Melbourne University Press, 1999, A$45; Paul & Company, 2000, $44.95
reviewed in SFRA Review
Over the last few years, science fiction writers have finally been deemed worthy of biography, though these have generally been those whose fame (Arthur C. Clarke) or notoriety (L. Ron Hubbard) have extended beyond the genre. Now the Australian writer, George Turner, has joined this august company. Turner is another whose fame extended beyond the genre, but in his case his reputation in the wider world was established long before he turned to science fiction and is now, probably, all but forgotten. (One thing Buckrich stresses repeatedly towards the end of the book is how, beyond a small circle of devotees, even his best science fiction has been virtually ignored in his native country.)
Turner was born in 1916, and while he was still a child his father lost his job and deserted the family, leaving young George to be brought up in straightened circumstances by his mother, an indomitable woman he seems to have hated all his life. In this, Buckrich identifies the source of the two most persistent themes in Turner's work: the search of a father-figure and an often disturbing misogyny. Whether this fairly straightforward Freudian account really does justice to Turner's life and work is another matter. Turner appears to have been both self-destructive and anti-social judging from the account Buckrich gives of intense alcoholism bringing him close to death on at least two occasions, of low-grade work to which he devoted little time or attention, of a painful reserve and lack of any identifiable emotional relationships, of intellectual snobbism, and of the fact that the most vivid and enjoyable period of his life was during the Second World War. Yet there are hints that this was by no means the whole story. Passing references to Turner training local sports teams, and the exceptional loyalty of life-long friends don't seem to belong to the Turner we have been presented with - but Buckrich does not explore any of these aspects of his life.
Buckrich is decidedly not the most assiduous of biographers. Most of the facts about Turner's early life are culled, often directly, from Turner's own autobiographical writings. And when she has something new, she does nothing with it. There is, for instance, a passing reference (lost in the second half of a paragraph about something else entirely) to the possibility that he was briefly married during the war. Yet Buckrich does absolutely nothing to confirm or disprove the story. And though she repeatedly mentions suspicions of Turner's homosexuality, she never decisively settles the issue one way or the other. Moreover there are numerous small errors throughout the book - a picture caption referring to a 1976 convention that actually occurred in 1979, habitually calling the Arthur C. Clarke Award the 'Arthur C. Clarke Prize' - which, though not serious in themselves, leave one distrustful of the book as a whole.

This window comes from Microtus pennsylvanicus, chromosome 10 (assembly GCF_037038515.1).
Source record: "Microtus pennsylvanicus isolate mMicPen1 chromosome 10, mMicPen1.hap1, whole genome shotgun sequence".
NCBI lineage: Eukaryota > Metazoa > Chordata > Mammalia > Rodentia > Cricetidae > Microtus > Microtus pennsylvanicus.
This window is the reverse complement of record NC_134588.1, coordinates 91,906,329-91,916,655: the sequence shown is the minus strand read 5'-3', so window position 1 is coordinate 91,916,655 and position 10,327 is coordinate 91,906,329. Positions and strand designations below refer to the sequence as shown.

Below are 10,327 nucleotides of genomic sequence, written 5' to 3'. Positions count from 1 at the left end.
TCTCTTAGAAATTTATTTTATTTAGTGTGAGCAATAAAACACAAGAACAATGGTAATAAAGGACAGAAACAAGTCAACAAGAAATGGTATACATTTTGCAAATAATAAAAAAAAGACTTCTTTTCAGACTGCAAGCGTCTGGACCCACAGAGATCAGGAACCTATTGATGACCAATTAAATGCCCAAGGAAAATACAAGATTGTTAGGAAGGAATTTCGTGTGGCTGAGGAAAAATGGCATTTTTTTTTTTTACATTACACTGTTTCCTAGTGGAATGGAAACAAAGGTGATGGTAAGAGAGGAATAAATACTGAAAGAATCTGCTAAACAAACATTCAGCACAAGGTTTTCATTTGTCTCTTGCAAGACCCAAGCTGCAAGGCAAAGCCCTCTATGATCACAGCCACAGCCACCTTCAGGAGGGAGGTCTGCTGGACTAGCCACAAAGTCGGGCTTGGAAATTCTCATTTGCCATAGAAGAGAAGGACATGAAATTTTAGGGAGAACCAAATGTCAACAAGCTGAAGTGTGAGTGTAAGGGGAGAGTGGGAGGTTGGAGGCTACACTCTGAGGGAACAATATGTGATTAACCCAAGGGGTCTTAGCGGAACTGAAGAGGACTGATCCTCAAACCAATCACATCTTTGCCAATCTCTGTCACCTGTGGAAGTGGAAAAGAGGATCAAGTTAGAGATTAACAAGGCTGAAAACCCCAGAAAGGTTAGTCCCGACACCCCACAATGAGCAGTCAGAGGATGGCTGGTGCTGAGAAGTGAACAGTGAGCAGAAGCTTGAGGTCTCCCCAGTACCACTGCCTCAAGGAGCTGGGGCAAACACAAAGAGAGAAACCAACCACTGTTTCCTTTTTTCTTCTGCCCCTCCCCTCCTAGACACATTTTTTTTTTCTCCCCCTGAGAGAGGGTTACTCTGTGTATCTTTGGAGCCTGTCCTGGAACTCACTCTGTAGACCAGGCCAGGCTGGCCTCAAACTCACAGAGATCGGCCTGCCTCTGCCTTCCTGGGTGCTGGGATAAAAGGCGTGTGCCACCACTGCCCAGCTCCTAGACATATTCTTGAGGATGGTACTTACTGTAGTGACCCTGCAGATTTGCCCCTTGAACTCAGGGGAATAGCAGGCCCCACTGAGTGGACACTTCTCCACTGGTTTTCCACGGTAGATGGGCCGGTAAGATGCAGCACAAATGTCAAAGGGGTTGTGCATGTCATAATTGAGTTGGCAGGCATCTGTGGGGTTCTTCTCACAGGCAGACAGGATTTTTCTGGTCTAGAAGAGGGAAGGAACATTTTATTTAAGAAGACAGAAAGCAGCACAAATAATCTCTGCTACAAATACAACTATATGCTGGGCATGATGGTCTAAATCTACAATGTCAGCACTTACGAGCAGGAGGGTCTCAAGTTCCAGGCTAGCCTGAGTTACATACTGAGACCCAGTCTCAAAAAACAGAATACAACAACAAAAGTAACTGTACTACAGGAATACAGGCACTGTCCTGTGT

Only when, at the age of 42, Turner published his first novel, does Buckrich seem to engage with her subject. One begins to suspect that what she really wanted to write was a critical study, not a biography. Certainly there is interesting analysis in particular of his early mainstream novels, and Buckrich makes a convincing case for regarding them as autobiographical. Though there are times when she spends so long decrying the treatment of women in his novels that one is left wondering why they were good enough for one of them to win the prestigious Miles Franklin Award. When, in the mid-70s, a chance meeting with John Bangsund brought a lifelong interest in science fiction to the fore, and revived Turner's writing career, he seems to have entered on one of the most satisfying periods of his life. He brought a new rigor to sf criticism, and applied that rigor to a sequence of novels (written at higher speed than at any time in his literary life, though Buckrich doesn't seem to notice this renewed vigour so late in his life) that may have been excellent (The Sea and Summer) or dreadfully poor (Down There in Darkness) but which were always filled with commitment and interest. But though science fiction was presumably what drew Buckrich to Turner in the first place, at this point she starts to lose interest in her story. Each successive novel receives less attention than the last, even though there are interesting biographical factors to be explored such as the apparent settling of his demons, and his handful of excellent short stories are almost completely ignored.
George Turner deserved better than this, and Buckrich reveals such little passion for (or even interest in) her subject that one can't help wondering why she started out on this enterprise in the first place.